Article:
The U.S. Department of the Interior is conducting a review of certain National Monuments designated or expanded since 1996 under the Antiquities Act of 1906 in order to implement Executive Order 13792 of April 26, 2017, and to formulate recommendations for Presidential action or legislative proposals to carry out that policy.  Four of these National Monuments are in Arizona.  My intent isn’t to politicize, but rather inform readers of my experience with each of these four locations.

Native to the Sonoran Desert, the Desert Ironwood tree earned its moniker from its very hard wood – a timber that is 21% denser than water and would sink like a rock.  Its beautiful grain is reminiscent of mesquite, but its only commercial use is for small specialty woodworking projects. Unlike other desert trees, the ironwood tree doesn’t shed its leaves, provides legumes in the opposite season, and is one of the longest living trees in the world. Specimens live to more than 800 years and some may be as old as 1,200 years old!

In Sonoran habitat, this old growth tree is a keystone species because of its nurse plant ecology.  It provides shade and nutrients for undergrowth seed germination, seedling protection from extreme temperatures, and sapling refugia from herbivores.  Succulents such as saguaros, organ pipes, and barrel cacti thrive under its protective canopy.

As I passed through the Monument, I was struck not by the presence of Ironwoods but rather by the abundance of Palo Verdes.  Palo Verde trees were everywhere!  Palo Verde trees are also nurse plants which gave rise to the preponderance of saguaros, ocotillos, and chollas.  The foliage was as thick a demonstration of classic Sonoran Desert habitat as I’ve seen anywhere.  The west side of Ragged Top Mountain was particularly lush with desert vegetation.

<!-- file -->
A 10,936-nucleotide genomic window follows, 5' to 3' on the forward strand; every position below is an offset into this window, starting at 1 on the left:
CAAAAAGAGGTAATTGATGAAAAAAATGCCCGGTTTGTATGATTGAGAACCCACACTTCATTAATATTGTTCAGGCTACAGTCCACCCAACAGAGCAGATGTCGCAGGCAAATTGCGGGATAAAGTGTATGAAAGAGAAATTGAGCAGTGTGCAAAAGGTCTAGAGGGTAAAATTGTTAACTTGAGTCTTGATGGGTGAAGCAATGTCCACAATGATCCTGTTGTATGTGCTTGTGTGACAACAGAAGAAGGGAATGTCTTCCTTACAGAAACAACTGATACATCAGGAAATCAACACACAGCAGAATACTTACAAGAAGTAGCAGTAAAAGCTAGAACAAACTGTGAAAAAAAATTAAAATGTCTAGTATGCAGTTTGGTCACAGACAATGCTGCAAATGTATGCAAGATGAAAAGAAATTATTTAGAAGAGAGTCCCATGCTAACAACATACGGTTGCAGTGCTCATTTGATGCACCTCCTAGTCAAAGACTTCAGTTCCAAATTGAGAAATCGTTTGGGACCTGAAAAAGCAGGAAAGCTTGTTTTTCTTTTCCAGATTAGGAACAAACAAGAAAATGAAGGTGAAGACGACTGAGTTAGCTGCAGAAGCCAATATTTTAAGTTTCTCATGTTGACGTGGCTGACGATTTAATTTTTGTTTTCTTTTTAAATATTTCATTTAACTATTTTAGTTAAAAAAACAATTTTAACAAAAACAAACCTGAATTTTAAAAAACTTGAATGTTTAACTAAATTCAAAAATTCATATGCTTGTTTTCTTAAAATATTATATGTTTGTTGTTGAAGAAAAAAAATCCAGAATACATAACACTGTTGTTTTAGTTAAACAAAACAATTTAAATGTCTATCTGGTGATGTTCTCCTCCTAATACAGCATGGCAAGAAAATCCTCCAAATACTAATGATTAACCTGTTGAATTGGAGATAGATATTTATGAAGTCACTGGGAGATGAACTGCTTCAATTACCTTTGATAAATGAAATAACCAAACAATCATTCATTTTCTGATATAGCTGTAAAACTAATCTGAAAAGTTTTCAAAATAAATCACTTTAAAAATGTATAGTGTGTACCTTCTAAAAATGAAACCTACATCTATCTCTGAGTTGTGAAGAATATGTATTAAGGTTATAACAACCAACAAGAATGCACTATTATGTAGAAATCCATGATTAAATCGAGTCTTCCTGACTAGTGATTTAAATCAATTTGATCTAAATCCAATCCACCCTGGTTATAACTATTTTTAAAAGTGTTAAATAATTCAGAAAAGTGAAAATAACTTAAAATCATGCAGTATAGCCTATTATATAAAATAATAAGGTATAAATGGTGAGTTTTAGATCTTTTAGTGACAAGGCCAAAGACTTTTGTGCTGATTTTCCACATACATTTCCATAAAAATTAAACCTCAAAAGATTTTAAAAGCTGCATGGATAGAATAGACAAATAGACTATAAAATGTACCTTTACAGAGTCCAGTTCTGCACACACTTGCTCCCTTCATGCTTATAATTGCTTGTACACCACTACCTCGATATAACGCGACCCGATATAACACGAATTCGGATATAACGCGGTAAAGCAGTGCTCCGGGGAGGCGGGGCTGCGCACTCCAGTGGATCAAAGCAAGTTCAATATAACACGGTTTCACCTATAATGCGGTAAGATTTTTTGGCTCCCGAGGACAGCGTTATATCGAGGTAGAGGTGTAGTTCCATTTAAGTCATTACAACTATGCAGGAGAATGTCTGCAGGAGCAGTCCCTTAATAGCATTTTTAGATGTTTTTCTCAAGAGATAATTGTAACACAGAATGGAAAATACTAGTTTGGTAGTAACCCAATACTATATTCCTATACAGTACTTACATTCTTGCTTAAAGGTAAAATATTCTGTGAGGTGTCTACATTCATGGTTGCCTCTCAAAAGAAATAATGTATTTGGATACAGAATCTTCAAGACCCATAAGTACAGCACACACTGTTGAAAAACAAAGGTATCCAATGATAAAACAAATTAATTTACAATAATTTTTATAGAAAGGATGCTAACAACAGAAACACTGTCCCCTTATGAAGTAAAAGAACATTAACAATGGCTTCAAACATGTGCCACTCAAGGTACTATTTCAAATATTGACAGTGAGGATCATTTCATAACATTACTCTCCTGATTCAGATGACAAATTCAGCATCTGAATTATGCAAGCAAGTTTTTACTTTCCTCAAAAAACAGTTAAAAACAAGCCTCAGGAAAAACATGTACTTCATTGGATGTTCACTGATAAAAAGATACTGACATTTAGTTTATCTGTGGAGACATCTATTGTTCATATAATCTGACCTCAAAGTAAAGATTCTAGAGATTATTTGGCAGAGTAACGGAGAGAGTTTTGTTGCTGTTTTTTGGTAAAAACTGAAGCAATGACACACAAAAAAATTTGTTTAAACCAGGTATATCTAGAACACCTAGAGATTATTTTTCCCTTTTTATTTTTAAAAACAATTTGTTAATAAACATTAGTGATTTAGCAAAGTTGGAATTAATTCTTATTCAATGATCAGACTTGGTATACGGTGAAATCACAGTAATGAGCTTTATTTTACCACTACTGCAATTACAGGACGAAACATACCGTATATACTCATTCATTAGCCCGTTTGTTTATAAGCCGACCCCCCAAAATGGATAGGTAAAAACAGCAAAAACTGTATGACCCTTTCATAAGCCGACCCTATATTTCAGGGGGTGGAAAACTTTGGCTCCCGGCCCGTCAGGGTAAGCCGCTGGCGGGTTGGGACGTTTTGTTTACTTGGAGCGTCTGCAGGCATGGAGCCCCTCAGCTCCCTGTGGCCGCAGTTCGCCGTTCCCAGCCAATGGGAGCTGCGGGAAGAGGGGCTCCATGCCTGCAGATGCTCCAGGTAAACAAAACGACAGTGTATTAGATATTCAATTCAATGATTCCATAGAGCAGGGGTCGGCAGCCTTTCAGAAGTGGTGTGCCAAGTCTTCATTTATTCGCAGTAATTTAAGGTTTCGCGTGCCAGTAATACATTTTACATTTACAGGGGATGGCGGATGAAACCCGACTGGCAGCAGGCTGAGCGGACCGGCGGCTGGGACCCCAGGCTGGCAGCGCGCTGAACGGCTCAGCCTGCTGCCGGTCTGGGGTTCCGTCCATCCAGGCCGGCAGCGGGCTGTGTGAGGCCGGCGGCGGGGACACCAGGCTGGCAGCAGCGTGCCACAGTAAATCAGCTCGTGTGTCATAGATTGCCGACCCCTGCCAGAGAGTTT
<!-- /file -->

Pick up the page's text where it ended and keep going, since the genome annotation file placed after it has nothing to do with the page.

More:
Devoid of traffic, trails, and tourists, I’d describe the National Monument a Conservation Preserve more than a destination.  It harbors the last remaining relict population of desert bighorn sheep, the rare pygmy owl, and the endangered Turk’s Head Cactus.  In addition to the dismissive flora and fauna, there are more than 200 Hohokam archaeological finds within the gerrymandered boundaries of the park.  Some of these sites date back more than 1,400 years.

I tried to see it all but access is hindered by its shape.  Its weird “S” shape includes three lobes connected by two narrow necks of land.  To keep the park contiguous, the necks connect the lobes, which left me to presume that each lobe holds a hallowed secret – something worth hiding or protecting.  Furthermore, the incredibly odd boundary line made me wonder about the proponents’ sagacity.  Or motive!

The most obvious feature of the area isn’t the rugged terrain or rare specimens, but rather the intrusive Silverbell mine straddling its lobed border.  The adjacent Silverbell mountains have rich deposits of silver and copper, and the current mine dominates the area.  I later learned that area residents and environmentalists pushed for Federal protection to squelch mine expansion, perhaps more so than for the ecology.  Ah… motive!

Under the Antiquities Act, preservation of historical artifacts and protection of endangered habitat and species is obvious.  Odd boundaries and adjacent mines might trigger discussions of intent, a discussion that may not go well.

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